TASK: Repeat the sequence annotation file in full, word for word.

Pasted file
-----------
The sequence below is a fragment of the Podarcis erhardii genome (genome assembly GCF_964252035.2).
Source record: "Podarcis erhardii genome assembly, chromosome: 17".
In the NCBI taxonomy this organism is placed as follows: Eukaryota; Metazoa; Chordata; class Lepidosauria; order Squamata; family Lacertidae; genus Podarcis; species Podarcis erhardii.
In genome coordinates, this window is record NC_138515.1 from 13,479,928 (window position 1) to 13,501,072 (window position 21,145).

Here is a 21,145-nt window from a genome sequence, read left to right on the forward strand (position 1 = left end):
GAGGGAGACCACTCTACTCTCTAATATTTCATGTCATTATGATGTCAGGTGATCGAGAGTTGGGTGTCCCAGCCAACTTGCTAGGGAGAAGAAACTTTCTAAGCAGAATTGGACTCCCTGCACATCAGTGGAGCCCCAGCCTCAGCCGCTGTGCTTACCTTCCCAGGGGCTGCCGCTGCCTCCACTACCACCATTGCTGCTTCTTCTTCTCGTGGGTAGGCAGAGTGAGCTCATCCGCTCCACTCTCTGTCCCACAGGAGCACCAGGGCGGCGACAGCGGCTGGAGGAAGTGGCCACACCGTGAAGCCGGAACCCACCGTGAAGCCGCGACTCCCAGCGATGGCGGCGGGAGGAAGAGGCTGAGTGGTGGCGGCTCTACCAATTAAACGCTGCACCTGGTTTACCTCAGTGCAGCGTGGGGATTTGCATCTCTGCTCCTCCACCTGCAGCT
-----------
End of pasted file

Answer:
The sequence below is a fragment of the Podarcis erhardii genome (genome assembly GCF_964252035.2).
Source record: "Podarcis erhardii genome assembly, chromosome: 17".
In the NCBI taxonomy this organism is placed as follows: Eukaryota; Metazoa; Chordata; class Lepidosauria; order Squamata; family Lacertidae; genus Podarcis; species Podarcis erhardii.
In genome coordinates, this window is record NC_138515.1 from 13,479,928 (window position 1) to 13,501,072 (window position 21,145).

Here is a 21,145-nt window from a genome sequence, read left to right on the forward strand (position 1 = left end):
GAGGGAGACCACTCTACTCTCTAATATTTCATGTCATTATGATGTCAGGTGATCGAGAGTTGGGTGTCCCAGCCAACTTGCTAGGGAGAAGAAACTTTCTAAGCAGAATTGGACTCCCTGCACATCAGTGGAGCCCCAGCCTCAGCCGCTGTGCTTACCTTCCCAGGGGCTGCCGCTGCCTCCACTACCACCATTGCTGCTTCTTCTTCTCGTGGGTAGGCAGAGTGAGCTCATCCGCTCCACTCTCTGTCCCACAGGAGCACCAGGGCGGCGACAGCGGCTGGAGGAAGTGGCCACACCGTGAAGCCGGAACCCACCGTGAAGCCGCGACTCCCAGCGATGGCGGCGGGAGGAAGAGGCTGAGTGGTGGCGGCTCTACCAATTAAACGCTGCACCTGGTTTACCTCAGTGCAGCGTGGGGATTTGCATCTCTGCTCCTCCACCTGCAGCT